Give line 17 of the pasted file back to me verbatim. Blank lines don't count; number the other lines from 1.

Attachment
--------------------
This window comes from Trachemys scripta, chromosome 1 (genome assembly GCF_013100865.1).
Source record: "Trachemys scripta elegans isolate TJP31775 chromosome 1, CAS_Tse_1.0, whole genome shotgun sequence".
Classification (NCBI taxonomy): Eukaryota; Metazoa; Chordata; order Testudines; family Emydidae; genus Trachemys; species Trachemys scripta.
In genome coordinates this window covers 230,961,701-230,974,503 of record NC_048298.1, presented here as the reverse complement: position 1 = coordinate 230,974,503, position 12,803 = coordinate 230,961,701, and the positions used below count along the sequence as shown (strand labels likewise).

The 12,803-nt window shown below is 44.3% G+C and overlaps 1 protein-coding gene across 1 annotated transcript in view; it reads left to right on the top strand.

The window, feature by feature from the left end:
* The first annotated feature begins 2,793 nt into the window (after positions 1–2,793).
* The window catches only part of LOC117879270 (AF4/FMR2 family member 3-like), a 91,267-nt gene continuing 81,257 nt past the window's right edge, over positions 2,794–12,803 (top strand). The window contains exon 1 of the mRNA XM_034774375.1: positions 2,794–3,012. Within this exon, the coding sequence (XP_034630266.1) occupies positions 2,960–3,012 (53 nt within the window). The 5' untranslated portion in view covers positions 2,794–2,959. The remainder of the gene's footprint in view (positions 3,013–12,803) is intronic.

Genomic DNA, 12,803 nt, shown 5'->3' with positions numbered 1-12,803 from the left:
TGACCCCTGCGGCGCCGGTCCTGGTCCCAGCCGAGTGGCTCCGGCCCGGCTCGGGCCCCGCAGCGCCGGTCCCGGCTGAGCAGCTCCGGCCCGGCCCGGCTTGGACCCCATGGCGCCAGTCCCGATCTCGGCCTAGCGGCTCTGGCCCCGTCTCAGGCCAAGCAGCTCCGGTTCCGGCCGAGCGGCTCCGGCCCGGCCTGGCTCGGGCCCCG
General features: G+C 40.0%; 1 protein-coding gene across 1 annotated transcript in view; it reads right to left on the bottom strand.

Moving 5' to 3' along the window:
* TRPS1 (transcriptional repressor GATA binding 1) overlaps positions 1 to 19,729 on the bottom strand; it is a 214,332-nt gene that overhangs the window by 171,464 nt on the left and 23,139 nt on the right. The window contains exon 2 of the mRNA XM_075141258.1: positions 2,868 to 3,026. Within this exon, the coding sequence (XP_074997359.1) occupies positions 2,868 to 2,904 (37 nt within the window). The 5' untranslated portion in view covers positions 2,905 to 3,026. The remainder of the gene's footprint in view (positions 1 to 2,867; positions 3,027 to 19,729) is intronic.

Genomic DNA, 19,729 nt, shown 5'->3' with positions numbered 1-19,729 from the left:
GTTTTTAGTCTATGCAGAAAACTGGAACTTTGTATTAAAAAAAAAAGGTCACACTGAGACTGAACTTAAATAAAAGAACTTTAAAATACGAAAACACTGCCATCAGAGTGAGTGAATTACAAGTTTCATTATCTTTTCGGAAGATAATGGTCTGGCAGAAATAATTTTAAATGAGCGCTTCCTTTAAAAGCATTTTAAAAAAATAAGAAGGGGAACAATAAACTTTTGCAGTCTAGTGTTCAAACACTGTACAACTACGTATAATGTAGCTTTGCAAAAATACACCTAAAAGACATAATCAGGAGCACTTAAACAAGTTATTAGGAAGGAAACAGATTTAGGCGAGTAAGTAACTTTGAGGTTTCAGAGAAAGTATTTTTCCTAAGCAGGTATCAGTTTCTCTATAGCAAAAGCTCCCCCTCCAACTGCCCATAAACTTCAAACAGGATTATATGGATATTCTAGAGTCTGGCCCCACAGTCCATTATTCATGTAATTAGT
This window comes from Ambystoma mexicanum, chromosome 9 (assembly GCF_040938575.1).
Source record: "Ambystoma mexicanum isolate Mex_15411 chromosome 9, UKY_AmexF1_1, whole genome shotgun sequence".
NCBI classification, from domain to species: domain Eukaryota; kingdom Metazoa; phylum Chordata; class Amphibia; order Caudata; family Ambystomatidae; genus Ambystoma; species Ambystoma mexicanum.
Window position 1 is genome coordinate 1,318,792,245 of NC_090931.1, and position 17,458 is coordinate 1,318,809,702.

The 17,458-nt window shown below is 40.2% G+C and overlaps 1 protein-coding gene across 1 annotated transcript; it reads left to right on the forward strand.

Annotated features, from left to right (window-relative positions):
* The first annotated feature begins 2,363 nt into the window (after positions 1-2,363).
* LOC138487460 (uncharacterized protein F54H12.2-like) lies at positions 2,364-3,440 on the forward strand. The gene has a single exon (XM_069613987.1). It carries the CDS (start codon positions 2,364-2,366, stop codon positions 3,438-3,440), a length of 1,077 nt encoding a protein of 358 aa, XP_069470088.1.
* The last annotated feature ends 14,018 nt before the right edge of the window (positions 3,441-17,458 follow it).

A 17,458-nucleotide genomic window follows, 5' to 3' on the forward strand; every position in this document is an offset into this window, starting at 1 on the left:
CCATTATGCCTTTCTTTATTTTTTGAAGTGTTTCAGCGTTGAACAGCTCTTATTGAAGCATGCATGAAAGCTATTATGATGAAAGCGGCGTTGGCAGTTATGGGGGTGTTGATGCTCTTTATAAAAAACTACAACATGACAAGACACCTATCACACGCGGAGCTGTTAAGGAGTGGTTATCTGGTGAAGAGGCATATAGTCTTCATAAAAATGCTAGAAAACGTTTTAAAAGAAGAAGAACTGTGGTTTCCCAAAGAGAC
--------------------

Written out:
Source record: "Ambystoma mexicanum isolate Mex_15411 chromosome 9, UKY_AmexF1_1, whole genome shotgun sequence".